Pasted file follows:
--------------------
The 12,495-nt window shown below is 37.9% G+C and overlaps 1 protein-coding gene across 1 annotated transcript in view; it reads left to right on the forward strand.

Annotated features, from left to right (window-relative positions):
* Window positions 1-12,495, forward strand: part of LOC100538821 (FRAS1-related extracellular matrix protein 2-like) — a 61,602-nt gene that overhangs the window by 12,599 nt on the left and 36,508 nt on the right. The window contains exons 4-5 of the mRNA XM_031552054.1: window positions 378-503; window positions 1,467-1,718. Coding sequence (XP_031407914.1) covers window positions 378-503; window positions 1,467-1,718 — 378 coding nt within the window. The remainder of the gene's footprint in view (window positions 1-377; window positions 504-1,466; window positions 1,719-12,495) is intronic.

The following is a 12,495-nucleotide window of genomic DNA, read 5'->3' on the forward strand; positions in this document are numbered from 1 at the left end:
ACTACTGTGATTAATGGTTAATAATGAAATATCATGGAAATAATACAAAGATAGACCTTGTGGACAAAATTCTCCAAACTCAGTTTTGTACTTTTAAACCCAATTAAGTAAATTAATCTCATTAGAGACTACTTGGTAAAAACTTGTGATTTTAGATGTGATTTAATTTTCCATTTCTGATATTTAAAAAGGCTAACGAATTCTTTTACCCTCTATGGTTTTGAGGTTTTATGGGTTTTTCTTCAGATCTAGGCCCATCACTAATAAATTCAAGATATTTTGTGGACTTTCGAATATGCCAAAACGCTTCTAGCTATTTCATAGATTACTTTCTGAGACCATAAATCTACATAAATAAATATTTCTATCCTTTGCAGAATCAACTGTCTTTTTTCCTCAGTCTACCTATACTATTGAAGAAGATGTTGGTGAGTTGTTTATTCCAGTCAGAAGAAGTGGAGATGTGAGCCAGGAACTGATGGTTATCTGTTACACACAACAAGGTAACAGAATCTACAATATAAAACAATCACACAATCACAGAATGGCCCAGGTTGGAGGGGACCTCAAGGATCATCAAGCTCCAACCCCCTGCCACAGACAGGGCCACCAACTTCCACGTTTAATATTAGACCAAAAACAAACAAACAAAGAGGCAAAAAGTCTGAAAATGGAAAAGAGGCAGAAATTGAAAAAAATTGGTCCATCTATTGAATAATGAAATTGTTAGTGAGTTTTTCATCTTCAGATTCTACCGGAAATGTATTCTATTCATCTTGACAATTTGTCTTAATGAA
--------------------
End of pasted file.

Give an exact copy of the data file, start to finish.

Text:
The 12,495-nt window shown below is 37.9% G+C and overlaps 1 protein-coding gene across 1 annotated transcript in view; it reads left to right on the forward strand.

Annotated features, from left to right (window-relative positions):
* Window positions 1-12,495, forward strand: part of LOC100538821 (FRAS1-related extracellular matrix protein 2-like) — a 61,602-nt gene that overhangs the window by 12,599 nt on the left and 36,508 nt on the right. The window contains exons 4-5 of the mRNA XM_031552054.1: window positions 378-503; window positions 1,467-1,718. Coding sequence (XP_031407914.1) covers window positions 378-503; window positions 1,467-1,718 — 378 coding nt within the window. The remainder of the gene's footprint in view (window positions 1-377; window positions 504-1,466; window positions 1,719-12,495) is intronic.

The following is a 12,495-nucleotide window of genomic DNA, read 5'->3' on the forward strand; positions in this document are numbered from 1 at the left end:
ACTACTGTGATTAATGGTTAATAATGAAATATCATGGAAATAATACAAAGATAGACCTTGTGGACAAAATTCTCCAAACTCAGTTTTGTACTTTTAAACCCAATTAAGTAAATTAATCTCATTAGAGACTACTTGGTAAAAACTTGTGATTTTAGATGTGATTTAATTTTCCATTTCTGATATTTAAAAAGGCTAACGAATTCTTTTACCCTCTATGGTTTTGAGGTTTTATGGGTTTTTCTTCAGATCTAGGCCCATCACTAATAAATTCAAGATATTTTGTGGACTTTCGAATATGCCAAAACGCTTCTAGCTATTTCATAGATTACTTTCTGAGACCATAAATCTACATAAATAAATATTTCTATCCTTTGCAGAATCAACTGTCTTTTTTCCTCAGTCTACCTATACTATTGAAGAAGATGTTGGTGAGTTGTTTATTCCAGTCAGAAGAAGTGGAGATGTGAGCCAGGAACTGATGGTTATCTGTTACACACAACAAGGTAACAGAATCTACAATATAAAACAATCACACAATCACAGAATGGCCCAGGTTGGAGGGGACCTCAAGGATCATCAAGCTCCAACCCCCTGCCACAGACAGGGCCACCAACTTCCACGTTTAATATTAGACCAAAAACAAACAAACAAAGAGGCAAAAAGTCTGAAAATGGAAAAGAGGCAGAAATTGAAAAAAATTGGTCCATCTATTGAATAATGAAATTGTTAGTGAGTTTTTCATCTTCAGATTCTACCGGAAATGTATTCTATTCATCTTGACAATTTGTCTTAATGAA